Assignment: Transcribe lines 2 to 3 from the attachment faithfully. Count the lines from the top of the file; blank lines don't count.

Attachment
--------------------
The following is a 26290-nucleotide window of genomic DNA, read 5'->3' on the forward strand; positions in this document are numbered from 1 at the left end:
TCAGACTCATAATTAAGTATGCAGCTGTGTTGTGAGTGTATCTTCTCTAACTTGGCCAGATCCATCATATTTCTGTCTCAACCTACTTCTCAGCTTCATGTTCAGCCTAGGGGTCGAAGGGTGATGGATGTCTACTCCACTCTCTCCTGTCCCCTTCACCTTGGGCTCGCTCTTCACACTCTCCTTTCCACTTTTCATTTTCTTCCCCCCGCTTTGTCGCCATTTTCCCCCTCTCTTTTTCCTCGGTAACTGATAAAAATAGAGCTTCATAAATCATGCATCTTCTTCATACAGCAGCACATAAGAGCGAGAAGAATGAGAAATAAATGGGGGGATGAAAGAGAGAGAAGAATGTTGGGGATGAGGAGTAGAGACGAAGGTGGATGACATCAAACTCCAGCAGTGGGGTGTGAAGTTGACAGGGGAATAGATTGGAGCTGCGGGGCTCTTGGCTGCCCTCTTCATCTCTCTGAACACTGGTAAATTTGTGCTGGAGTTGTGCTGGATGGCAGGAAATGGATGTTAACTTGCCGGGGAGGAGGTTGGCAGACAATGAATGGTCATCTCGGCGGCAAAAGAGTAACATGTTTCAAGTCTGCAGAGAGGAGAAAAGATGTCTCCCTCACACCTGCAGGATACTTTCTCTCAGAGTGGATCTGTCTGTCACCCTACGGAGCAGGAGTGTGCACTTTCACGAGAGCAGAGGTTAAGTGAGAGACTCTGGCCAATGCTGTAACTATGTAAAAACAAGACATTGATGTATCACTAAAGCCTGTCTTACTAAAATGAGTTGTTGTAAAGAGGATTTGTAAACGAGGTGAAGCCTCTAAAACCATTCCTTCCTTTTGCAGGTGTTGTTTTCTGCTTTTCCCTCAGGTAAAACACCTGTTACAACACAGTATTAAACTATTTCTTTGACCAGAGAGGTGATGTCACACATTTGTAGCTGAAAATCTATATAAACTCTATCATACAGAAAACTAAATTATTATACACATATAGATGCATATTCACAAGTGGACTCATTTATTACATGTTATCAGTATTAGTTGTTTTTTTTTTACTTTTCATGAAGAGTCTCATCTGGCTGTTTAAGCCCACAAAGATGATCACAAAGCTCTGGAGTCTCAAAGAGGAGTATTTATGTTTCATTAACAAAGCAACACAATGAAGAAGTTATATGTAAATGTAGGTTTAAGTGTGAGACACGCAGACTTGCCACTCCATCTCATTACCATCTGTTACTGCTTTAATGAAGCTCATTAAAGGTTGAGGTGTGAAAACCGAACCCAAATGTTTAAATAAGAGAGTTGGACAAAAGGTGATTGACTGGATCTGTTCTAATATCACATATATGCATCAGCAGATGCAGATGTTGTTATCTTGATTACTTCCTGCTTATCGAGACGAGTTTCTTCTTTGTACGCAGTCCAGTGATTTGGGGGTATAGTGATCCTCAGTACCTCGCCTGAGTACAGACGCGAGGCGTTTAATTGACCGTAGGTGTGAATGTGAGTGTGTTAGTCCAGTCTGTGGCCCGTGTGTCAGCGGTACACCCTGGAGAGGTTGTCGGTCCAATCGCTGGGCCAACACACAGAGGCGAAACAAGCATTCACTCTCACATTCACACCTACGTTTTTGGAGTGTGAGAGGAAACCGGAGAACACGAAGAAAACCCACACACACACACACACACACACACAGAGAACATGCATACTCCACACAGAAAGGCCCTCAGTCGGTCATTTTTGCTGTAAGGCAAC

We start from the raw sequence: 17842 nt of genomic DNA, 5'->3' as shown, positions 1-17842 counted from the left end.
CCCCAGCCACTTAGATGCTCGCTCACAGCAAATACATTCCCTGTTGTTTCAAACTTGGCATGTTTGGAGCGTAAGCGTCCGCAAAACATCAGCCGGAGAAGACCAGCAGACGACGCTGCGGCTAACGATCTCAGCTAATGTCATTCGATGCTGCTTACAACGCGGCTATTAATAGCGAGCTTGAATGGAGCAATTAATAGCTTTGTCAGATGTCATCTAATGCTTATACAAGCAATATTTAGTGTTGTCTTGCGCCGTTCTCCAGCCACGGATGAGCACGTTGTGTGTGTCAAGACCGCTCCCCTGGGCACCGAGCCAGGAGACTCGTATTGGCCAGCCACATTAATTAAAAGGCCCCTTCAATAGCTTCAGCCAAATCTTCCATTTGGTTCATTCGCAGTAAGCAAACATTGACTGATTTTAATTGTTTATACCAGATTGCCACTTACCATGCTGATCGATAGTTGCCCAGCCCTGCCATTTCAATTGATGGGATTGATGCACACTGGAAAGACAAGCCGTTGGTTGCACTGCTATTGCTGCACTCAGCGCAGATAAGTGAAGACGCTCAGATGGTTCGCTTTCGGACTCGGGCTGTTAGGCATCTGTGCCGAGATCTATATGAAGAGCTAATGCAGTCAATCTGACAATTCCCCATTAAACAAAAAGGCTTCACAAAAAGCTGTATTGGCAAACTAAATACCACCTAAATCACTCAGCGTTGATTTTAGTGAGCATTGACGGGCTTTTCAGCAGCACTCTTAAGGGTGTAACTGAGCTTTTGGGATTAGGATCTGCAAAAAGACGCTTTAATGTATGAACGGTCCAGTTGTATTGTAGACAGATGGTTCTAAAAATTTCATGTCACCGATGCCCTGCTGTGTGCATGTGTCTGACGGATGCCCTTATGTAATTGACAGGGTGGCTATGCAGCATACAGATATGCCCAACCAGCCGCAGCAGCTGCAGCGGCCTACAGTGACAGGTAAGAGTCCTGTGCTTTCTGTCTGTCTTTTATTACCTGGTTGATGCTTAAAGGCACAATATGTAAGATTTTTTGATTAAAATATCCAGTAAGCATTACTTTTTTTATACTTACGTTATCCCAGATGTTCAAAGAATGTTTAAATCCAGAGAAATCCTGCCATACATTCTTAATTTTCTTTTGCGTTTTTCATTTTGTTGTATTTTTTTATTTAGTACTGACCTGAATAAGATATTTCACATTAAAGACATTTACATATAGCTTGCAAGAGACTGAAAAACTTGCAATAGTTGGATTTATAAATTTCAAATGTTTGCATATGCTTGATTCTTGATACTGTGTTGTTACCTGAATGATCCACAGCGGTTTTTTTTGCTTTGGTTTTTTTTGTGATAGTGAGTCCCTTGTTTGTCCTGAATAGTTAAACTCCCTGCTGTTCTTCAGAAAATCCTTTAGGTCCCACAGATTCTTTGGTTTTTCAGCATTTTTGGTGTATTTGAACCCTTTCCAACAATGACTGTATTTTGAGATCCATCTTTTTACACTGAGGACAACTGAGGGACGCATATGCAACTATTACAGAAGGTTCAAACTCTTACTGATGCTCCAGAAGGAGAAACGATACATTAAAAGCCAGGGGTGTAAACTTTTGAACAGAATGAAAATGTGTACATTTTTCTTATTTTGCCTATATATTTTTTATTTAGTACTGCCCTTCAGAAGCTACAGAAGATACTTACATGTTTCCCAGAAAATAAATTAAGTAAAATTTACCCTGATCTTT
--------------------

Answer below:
TCAGACTCATAATTAAGTATGCAGCTGTGTTGTGAGTGTATCTTCTCTAACTTGGCCAGATCCATCATATTTCTGTCTCAACCTACTTCTCAGCTTCATGTTCAGCCTAGGGGTCGAAGGGTGATGGATGTCTACTCCACTCTCTCCTGTCCCCTTCACCTTGGGCTCGCTCTTCACACTCTCCTTTCCACTTTTCATTTTCTTCCCCCCGCTTTGTCGCCATTTTCCCCCTCTCTTTTTCCTCGGTAACTGATAAAAATAGAGCTTCATAAATCATGCATCTTCTTCATACAGCAGCACATAAGAGCGAGAAGAATGAGAAATAAATGGGGGGATGAAAGAGAGAGAAGAATGTTGGGGATGAGGAGTAGAGACGAAGGTGGATGACATCAAACTCCAGCAGTGGGGTGTGAAGTTGACAGGGGAATAGATTGGAGCTGCGGGGCTCTTGGCTGCCCTCTTCATCTCTCTGAACACTGGTAAATTTGTGCTGGAGTTGTGCTGGATGGCAGGAAATGGATGTTAACTTGCCGGGGAGGAGGTTGGCAGACAATGAATGGTCATCTCGGCGGCAAAAGAGTAACATGTTTCAAGTCTGCAGAGAGGAGAAAAGATGTCTCCCTCACACCTGCAGGATACTTTCTCTCAGAGTGGATCTGTCTGTCACCCTACGGAGCAGGAGTGTGCACTTTCACGAGAGCAGAGGTTAAGTGAGAGACTCTGGCCAATGCTGTAACTATGTAAAAACAAGACATTGATGTATCACTAAAGCCTGTCTTACTAAAATGAGTTGTTGTAAAGAGGATTTGTAAACGAGGTGAAGCCTCTAAAACCATTCCTTCCTTTTGCAGGTGTTGTTTTCTGCTTTTCCCTCAGGTAAAACACCTGTTACAACACAGTATTAAACTATTTCTTTGACCAGAGAGGTGATGTCACACATTTGTAGCTGAAAATCTATATAAACTCTATCATACAGAAAACTAAATTATTATACACATATAGATGCATATTCACAAGTGGACTCATTTATTACATGTTATCAGTATTAGTTGTTTTTTTTTTACTTTTCATGAAGAGTCTCATCTGGCTGTTTAAGCCCACAAAGATGATCACAAAGCTCTGGAGTCTCAAAGAGGAGTATTTATGTTTCATTAACAAAGCAACACAATGAAGAAGTTATATGTAAATGTAGGTTTAAGTGTGAGACACGCAGACTTGCCACTCCATCTCATTACCATCTGTTACTGCTTTAATGAAGCTCATTAAAGGTTGAGGTGTGAAAACCGAACCCAAATGTTTAAATAAGAGAGTTGGACAAAAGGTGATTGACTGGATCTGTTCTAATATCACATATATGCATCAGCAGATGCAGATGTTGTTATCTTGATTACTTCCTGCTTATCGAGACGAGTTTCTTCTTTGTACGCAGTCCAGTGATTTGGGGGTATAGTGATCCTCAGTACCTCGCCTGAGTACAGACGCGAGGCGTTTAATTGACCGTAGGTGTGAATGTGAGTGTGTTAGTCCAGTCTGTGGCCCGTGTGTCAGCGGTACACCCTGGAGAGGTTGTCGGTCCAATCGCTGGGCCAACACACAGAGGCGAAACAAGCATTCACTCTCACATTCACACCTACGTTTTTGGAGTGTGAGAGGAAACCGGAGAACACGAAGAAAACCCACACACACACACACACACACACACAGAGAACATGCATACTCCACACAGAAAGGCCCTCAGTCGGTCATTTTTGCTGTAAGGCAAC

We start from the raw sequence: 17842 nt of genomic DNA, 5'->3' as shown, positions 1-17842 counted from the left end.